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Vincent Ioia

Vincent Ioia

Vincent Ioia

At what point in your life did you make the decision to become a professional musician and actually record your own albums?

I think that I always had it in me to turn professional but the thing that threw me over the edge was losing my wife and love Linda to breast cancer in 2012. Instead of turning inward and getting angry at what a terrible curve ball that life had dealt her and me, I decided to channel my energy into something positive like music. I have always believed in the power of music to heal. Also, when I play, I play to Linda and my late father and I know they hear me and that makes me feel good and play better.


How did this new album and overall concept for it come about, and what are your ultimate goals with it?


I thought about it about a year and I wanted people to experience something different in the smooth jazz genre than what other artists are currently doing. On my album, No Time Like Now, folks are going to hear a variety of tunes. There’s a couple of funky drive time type tunes. Every time I hear them, I want to be on the highway feeling the road. Then there are a couple of tunes that sound just like what their names say, Sunset and Caribbean Nights. The album has about four original tunes and three or four covers, done “Vinstyle.”

All and all, I want people to hear tones and phrases that will bring them happiness and take them to that special place they want to go to when listening. For me, this is my first and I hope it will be received well so I can produce more. I have a lot to say in my music. In this first album, I wanted to give people a variety of tunes.

Who are some of your current favorite artists, Smooth Jazz or otherwise and what artists do you feel akin to or in the same tribe with?

David Sanborn comes first to my mind. I view him as the technical genius that inspires me and challenges me. But there are several other great saxophonists that I love to listen to regularly and emulate, each for a different reason I should add. For instance, I consider Jeff Kashiwa and Eric Marienthal brilliant musicians who’s melodies and solos sing out clearly in a way that many other saxophonists cannot.

I love to listen and play along to Najee and Gerald Albright because of the soulful riffs they turn out and then there’s Dave Koz. Dave’s melodies tell stories that make me dream and I just love that. So, I’m kind of all these guys rolled up into one with my own ideas about what works and what doesn’t. I do aspire to achieve that Rippington’s type sound that Russ Freeman has brought us with so many of his wonderful compositions. And then finally, there’s cats like Peter White and Mark Antoine. I love playing along and doubling with the guitar. I think it just works. 


What are you most proud of at this point in your life and career?

I am most proud that I loved my wife and stood by her, shoulder to shoulder, through her battle with cancer (a battle she unfortunately lost). I am proud that I am a good son and that I have been fortunate to realize that a person makes their own karma in life by the good deeds they do and I strive to ensure that each and every day I wake up, I do something good out there for a person, people, a group, whatever I can do, no matter how little the deed is.

As for my career, you know I was a computer science/IT guy on Wall Street for over 30 years so, for me, getting through that career successfully and retiring and launching this career in music really makes me feel good. I am confident that I will be successful in this venture as well.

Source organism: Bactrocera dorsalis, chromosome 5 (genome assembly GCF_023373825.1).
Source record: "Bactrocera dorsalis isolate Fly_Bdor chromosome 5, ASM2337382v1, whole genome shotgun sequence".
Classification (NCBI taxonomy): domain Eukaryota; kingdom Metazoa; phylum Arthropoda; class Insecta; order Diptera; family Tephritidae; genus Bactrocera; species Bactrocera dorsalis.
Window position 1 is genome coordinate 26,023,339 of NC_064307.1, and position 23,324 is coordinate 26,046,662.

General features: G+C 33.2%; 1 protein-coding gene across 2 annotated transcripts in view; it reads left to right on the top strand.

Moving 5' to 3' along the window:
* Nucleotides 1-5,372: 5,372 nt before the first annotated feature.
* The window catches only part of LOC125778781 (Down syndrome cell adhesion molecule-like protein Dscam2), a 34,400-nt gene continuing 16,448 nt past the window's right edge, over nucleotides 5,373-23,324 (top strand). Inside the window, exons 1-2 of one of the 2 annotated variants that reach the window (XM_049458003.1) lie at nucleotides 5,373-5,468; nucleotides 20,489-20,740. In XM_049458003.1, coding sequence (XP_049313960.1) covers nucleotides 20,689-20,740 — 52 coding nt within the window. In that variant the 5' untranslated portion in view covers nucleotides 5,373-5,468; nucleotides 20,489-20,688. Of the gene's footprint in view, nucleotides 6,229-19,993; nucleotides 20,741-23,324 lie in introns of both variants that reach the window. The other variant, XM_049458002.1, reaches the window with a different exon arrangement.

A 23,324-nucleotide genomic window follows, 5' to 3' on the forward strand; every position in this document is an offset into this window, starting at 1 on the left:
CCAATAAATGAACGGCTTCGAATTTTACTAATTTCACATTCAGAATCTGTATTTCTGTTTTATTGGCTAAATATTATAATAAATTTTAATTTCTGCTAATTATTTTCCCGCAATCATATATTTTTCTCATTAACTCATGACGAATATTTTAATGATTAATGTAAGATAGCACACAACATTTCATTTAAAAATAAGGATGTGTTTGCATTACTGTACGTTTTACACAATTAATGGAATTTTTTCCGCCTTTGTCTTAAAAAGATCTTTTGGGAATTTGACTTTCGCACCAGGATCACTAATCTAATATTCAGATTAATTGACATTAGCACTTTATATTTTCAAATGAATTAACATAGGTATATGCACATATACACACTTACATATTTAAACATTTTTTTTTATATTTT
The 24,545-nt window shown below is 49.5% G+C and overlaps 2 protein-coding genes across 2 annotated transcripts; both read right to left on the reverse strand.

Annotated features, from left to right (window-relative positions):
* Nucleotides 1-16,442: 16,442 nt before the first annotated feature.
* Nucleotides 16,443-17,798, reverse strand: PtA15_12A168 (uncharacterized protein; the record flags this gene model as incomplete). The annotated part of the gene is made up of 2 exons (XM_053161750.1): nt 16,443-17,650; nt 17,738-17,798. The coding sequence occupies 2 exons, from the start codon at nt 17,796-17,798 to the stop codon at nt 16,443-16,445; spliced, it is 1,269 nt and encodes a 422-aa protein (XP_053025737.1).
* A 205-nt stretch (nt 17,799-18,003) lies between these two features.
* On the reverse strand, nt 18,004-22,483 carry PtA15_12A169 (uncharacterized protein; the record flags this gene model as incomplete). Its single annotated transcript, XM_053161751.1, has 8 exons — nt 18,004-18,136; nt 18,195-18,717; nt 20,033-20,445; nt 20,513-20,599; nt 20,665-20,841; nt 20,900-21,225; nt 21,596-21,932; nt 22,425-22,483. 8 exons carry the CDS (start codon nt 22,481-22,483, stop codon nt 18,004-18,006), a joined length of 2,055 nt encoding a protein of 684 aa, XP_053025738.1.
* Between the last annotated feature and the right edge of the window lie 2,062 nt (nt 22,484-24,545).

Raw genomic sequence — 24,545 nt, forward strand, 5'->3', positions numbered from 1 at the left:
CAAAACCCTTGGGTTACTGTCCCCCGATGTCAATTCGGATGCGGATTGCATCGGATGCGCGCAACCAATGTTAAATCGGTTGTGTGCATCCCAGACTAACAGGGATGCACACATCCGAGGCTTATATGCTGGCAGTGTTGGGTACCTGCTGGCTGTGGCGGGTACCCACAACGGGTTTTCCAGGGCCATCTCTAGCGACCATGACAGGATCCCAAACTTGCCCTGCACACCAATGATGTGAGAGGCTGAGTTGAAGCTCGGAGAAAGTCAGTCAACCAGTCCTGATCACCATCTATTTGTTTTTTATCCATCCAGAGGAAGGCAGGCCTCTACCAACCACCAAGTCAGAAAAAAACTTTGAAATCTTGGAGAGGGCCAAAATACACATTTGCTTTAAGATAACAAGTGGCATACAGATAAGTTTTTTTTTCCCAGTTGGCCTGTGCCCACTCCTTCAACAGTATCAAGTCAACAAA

What do you find to be the most challenging aspect of recording a new album?

Oh man, the studio experience for me was challenging. I am working with a crew who wants everything to be perfect. And I’m not complaining here because I am the same way. I just never realized the amount of work that goes into recording something in the studio when you want the thing to come out right. Phrasings, timing, melody, solos, break downs, oh my God. I recall one particular day in the studio… I just wasn’t getting these specific 8 bars in the tune.

Over and over we kept at it. I was going crazy until finally I said I need a break. I didn’t even remember the tune any more. So, we all hopped over across the street to the Ice House bar/grill in MPLS and had something to eat and a couple of cocktails. When I walked back into the studio, I nailed it the first time. In fact, if I remember correctly, we decided to re-record the entire tune because I was now “on.” So, the challenge for me was recognizing in myself, when I need to walk away from it and come back later. 


Who would you say has been the single biggest influence in your life in getting you to where you are now in your career?

Oh, absolutely I can say it was David Sanborn. I always listened to Dave and went to many of his concerts. I was fortunate to have had a couple of conversations with Dave at the Blue Note and on the Smooth Jazz cruises. Fortunately for me at least, I got to know Dave and I like him. I think he’s a decent guy and really smart too. Dave had asked me how well I faired in the aftermath of hurricane Sandy (I lost my house).

When Dave heard the rough ride I had been through for the last couple of years, he was amazed that I could still be happy and goal focused. He asked me why I wasn’t playing my horn. I turned to my fiancé Marie and said “David Sanborn just asked me why I’m not playing my horn.” I’m making sort of a joke here but I believe my access to Dave as well as many other great musicians over the last two years influenced me to go the distance on my music career. And why not, right? I just feel like I belong. We’re all just people, right?

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